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Can You Reach Me? No, You Can’t.

I have had a change in heart and mind the last 6 months. In may of 2021, I took a leap into a realm of darkness and social outcast: I deleted Snapchat. It was not the best circumstances that led me to make this decision, but I am grateful for it. If you learn from and acknowledge your mistakes and failures, it can help you grow tremendously.

Deleting Snapchat is not the most common action someone in our generation takes because of its immense influence in our interactions with people and our environment, especially on a college campus. Often times when you attend a social event and meet new people, the first question is ‘What’s your snap?” It is one of our main forms of communication.

I am certainly not here to praise myself for being “different” and “quirky.” I actively use social media platforms like Instagram (my favorite), Tik Tok and Facebook, but I do want to tell you: if you are thinking about deleting Snapchat or on the verge of doing it, then do it. Same goes for any social media platform that you feel is not helping your mental health.

Personally, I just felt as if I spent too much time on it. Keeping up with streaks, worrying about whether or not I was on someone’s private story and constantly looking at what other people were up to was just draining. Snapchat made me so invested in other people’s business and it amplified my FOMO if I wasn’t in on the scoop. On top of that, I would hear my friends talk about how they were left on delivered or opened for hours by someone and be upset. Heck, even I was upset when the guy I was interested in didn’t respond right away. It is a lot to admit yourself; pride is certainly the devil, but once you accept to yourself that it’s a potential problem, you are heading in the right direction.

So I deleted Snapchat, left UCSD, went home and my summer of solitude began. I fell out of contact with a lot of people. I wanted to focus on my family, my mental health and work on living present in the moment. Sometimes, you just have to take that first step forward and I wholeheartedly believe that deleting Snapchat gave me that push towards being okay with being ALONE. Summer of 2021 was different than anything I have ever experienced, and I am grateful for it.

I was able to catch up on sleep, reconnect with old friends, work 40 hours a week, read, meditate, work out and spend quality time with my family. I was able to see my sisters grow into their young adulthood and had the amazing opportunity to witness my younger sister’s first high school experiences! I had ample time cuddling with my dog, Max, eating homemade meals, laying out by the pool, and all that good stuff. I changed so much during my first year of college, but it was so peaceful to be one with my roots again. I truly felt like I was living in the moment, everyday. My anxiety about the future and worry about the past was quite limited. I took the moments as they came and rather than spending time Snapchatting people and engaging in surface level interactions, I would read a book, or spend time outside. Overall, I was able to disconnect from that intense realm. You never realize how much time it takes away from you.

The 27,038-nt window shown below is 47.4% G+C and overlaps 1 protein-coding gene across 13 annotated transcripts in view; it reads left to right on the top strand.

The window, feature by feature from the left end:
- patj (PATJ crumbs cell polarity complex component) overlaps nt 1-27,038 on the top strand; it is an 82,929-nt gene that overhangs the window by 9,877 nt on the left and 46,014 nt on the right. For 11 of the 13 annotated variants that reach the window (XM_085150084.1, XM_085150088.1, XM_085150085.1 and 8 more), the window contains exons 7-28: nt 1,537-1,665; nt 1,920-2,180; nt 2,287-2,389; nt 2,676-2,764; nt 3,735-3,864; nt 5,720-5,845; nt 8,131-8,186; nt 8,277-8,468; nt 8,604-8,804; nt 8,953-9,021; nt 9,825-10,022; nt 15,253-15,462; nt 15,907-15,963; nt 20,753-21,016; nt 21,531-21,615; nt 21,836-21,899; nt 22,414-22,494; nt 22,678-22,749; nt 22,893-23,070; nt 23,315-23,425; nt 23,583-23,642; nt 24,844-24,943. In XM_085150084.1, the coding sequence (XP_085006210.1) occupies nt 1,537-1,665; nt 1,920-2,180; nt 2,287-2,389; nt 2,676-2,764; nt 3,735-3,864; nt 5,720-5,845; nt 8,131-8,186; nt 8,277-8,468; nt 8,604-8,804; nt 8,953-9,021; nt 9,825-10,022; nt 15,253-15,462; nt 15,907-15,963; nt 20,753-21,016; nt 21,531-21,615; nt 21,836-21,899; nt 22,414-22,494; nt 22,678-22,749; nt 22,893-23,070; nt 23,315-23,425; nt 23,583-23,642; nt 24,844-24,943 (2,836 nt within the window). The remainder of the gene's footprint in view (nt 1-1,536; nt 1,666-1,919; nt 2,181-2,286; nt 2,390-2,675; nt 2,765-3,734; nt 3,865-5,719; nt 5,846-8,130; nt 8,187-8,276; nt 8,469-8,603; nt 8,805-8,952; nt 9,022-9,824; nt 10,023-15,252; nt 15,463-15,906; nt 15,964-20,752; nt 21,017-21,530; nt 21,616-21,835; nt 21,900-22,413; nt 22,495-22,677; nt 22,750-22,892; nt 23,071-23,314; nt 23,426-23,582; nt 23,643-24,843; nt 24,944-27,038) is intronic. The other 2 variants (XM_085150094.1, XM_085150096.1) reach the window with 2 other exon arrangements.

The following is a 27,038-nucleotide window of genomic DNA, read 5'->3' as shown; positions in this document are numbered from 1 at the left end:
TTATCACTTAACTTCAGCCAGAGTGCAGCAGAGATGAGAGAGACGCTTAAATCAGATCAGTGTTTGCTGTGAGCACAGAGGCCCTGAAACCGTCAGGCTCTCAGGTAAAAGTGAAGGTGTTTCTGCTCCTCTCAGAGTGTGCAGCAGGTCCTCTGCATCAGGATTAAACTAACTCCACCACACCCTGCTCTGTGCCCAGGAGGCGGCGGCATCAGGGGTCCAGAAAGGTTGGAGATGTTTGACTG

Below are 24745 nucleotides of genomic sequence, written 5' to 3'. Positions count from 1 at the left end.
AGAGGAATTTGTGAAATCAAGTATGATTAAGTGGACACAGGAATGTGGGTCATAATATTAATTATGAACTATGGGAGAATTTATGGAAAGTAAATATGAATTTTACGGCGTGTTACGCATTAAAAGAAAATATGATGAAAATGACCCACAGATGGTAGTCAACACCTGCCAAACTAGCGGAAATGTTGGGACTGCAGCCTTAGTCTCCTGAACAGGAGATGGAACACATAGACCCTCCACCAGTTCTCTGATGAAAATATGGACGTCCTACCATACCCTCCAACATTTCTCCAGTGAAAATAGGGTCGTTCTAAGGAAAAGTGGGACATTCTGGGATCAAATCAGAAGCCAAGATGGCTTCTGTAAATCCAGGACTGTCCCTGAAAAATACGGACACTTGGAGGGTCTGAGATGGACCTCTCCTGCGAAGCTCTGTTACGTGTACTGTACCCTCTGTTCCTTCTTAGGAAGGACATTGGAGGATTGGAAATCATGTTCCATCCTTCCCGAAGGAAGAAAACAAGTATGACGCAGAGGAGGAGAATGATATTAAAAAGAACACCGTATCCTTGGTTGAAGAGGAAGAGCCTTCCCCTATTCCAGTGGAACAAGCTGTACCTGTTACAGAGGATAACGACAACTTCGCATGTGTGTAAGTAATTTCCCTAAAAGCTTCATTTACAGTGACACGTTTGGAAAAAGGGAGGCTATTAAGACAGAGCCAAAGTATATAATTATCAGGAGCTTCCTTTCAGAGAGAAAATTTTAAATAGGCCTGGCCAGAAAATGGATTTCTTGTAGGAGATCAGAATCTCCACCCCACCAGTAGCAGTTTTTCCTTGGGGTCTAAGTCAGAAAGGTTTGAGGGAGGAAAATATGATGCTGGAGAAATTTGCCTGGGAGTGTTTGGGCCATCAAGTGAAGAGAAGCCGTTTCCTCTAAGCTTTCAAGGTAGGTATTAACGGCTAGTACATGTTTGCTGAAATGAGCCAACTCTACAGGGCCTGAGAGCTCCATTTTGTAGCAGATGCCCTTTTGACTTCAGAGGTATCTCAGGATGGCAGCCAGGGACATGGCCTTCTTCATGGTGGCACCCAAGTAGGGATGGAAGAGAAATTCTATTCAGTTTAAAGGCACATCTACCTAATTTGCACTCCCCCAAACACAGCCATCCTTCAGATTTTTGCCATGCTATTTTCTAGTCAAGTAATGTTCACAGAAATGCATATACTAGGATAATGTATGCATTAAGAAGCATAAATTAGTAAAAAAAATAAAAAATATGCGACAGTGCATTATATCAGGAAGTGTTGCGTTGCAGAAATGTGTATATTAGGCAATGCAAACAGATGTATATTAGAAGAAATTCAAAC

Fast forward to my return to UCSD, I spent more time soaking in my solitude. I certainly miss my friends and I miss socializing, but my focus has shifted. I truly enjoy my alone time. And get this… my phone broke recently so I actually have been using my iPad to communicate but only when I have wifi (which is not always guaranteed on campus).

As Lorde would say: “Can you reach me? No, you can’t” and for this version of myself that I am currently experiencing, it is totally okay to be alone. I have come to realize that I no longer worry so much about what other people think. My fear of missing out has been lifted off my conscious and my eagerness to be in the know about who is doing what is no longer a concern of mine. We are all following our own paths and journeys, and if they cross then I appreciate it as it comes. As of now, I am working on finding a balance between my social time and my alone time and sometimes it works and sometimes it doesn’t and that is OKAY. Everything works itself out, remember that.

Can I credit this growth to my absence on Snapchat? Maybe. But either way it was a step in the right direction. Maybe next year I will get rid of social media all together? I really do love Instagram way too much to delete it. Stay tuned.

Hello, my name is Isabella Johnson and I am a 2nd year Political Science major with a concentration in International Relations and a minor in Entrepreneurship and Innovation. Courage has allowed me to take chances and to recognize that fear of failure can be paralyzing, but experiencing failure can be inspiring. I am not one to stay in my comfort zone. I have gained wisdom from listening to others and I recognized that different perspectives, if respected, can bring in the best ideas – from the most simple of tasks – to the most complex. This mindset has allowed me to connect with people from varying backgrounds to gain their friendship, respect, and trust.
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